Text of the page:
Most of the time fire alarm systems sit quietly, waiting to alert us of a possible threat. We have certainly become highly dependent on them to work when we need them. Yet, at some point nearly every building, including sophisticated high-rises, outdated office buildings, schools, and even our own homes will experience a false fire alarm. Many times we react impulsively to silence these unwanted alarms, but in doing so it is easy to unwittingly create major problems with the future performance of these systems.
Recently, ORR Protection Systems has fielded an increased number of questions regarding Video Smoke Detection and Video Flame Detection through our "Ask an Expert" portal. Since the interest seems to be increasing we thought it would be helpful to post the most frequently asked questions about this type of detection.
Fire departments respond to more than 2 million false fire alarms each year that are not a result of potentially hazardous conditions, according to NFPA. When your fire alarm system is activated due to mechanical failure, malfunction, improper installation or lack of knowledge on proper maintenance, it can result in unnecessary runs by the fire department and can cost your business money. Improper fire alarm function can also become increasingly frustrating for businesses seeking to manage a multitude of lights, buzzers and alarms on the panel without a clear understanding of how they should operate.
If your fire alarm panel generates an alarm signal, do you know what to do? Many people are intimidated by their fire alarm panels. They don't know what the signals mean or what buttons to push when the panel is making noise. A simple understanding of the signals a fire alarm panel can generate and what the buttons do can go a long way to building confidence in your system. Click here to download our latest content offer, "How to Operate My Fire Panel." This free download will walk you through the basic phases of fire panel operation so you can gain a clearer understanding of why your panel does what it does and how to operate it when you need to, including:
Corrosion exists in almost every fire sprinkler system installed. Some systems are always filled with water – wet pipe systems. Some systems have air in the pipes until the system is called to fill with water – dry pipe and pre-action systems. Both wet and dry systems have corrosion issues, but they are dramatically worse in dry systems.
ORR Protection Systems has put together a cheat sheet you can download to help you choose the correct fire protection technology for your needs. This is not exhaustive, but we wanted to cover the essentials.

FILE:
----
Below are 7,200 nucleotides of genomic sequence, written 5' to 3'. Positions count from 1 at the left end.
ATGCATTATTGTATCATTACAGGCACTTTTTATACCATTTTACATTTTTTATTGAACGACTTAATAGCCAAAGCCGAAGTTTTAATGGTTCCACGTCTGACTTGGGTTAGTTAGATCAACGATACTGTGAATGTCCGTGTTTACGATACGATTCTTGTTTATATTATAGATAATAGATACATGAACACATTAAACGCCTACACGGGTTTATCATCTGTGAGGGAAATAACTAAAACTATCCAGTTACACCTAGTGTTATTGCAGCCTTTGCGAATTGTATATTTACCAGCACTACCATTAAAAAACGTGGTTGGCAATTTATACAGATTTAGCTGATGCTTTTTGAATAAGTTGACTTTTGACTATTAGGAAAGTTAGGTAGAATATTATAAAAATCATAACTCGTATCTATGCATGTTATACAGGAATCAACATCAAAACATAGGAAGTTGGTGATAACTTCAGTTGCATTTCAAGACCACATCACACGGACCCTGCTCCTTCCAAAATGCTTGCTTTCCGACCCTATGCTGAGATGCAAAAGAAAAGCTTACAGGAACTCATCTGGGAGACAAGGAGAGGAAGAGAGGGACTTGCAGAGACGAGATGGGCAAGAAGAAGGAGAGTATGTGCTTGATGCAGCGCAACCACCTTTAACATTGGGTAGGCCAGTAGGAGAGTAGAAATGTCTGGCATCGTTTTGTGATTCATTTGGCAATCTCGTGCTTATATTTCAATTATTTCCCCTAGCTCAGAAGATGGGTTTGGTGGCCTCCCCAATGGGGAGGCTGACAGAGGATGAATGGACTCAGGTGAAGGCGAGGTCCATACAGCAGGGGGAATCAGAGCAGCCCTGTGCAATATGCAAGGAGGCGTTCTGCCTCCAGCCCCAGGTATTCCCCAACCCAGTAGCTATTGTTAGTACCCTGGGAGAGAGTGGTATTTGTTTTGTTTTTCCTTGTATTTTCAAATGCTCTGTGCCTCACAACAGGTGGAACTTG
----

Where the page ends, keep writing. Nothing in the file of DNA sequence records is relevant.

High Volume Low Speed (HVLS) fans are a great addition to any large facility or warehouse. They are an energy efficient supplement to expensive HVAC systems, moving large amounts of air helping employees stay comfortable and productive. As a growing number of facilities are now incorporating these fans, fire protection engineers are concerned about their effect on sprinkler system operation. Many experts fear these fans will delay sprinkler operation, possibly overwhelm the sprinkler system, and cause a larger fire than necessary. New research has focused on addressing those concerns.
For more than 20 years, cross-zone detection has been a best practice for the design of fire suppression systems. Cross-zone detection is all about verified detection or the requirement for two detectors in alarm before activating the release sequence. Detectors which rely on smoke to alarm can be more sensitive to ambient factors such as dirt and dust which cause false alarms. Because of this, cross-zone release has been the industry standard when smoke detectors are involved in the automatic actuation of fire suppression systems such as Pre-Action Sprinkler or Clean Agent. However, many fire suppression system owners don’t understand the various installation and programming options available to them.Single vs. Multiple Detection Methods
It is common knowledge that lead-acid batteries, when they are charging, release hydrogen gas that can potentially result in an explosion. In 2001, a hydrogen gas explosion occurred in a California data center in the UPS room where batteries were charging. Fortunately no one was harmed; however, the Data Center did sustain significant damage including the collapse of several walls and ceilings. The explosion also resulted in a large hole in the roof of the building.
This week I joined industry leaders and experts in Las Vegas for the NFPA Conference and Exposition. The mission of the National Fire Protection Association is to reduce the worldwide burden of fire and other hazards on the quality of life by providing and advocating consensus codes and standards, research, training and education. Each year I find this conference to be a tremendous opportunity to connect with so many of my peers and to learn about the new trends in Fire Protection. I’d like to share just a few of my observations from the three days I spent at the conference.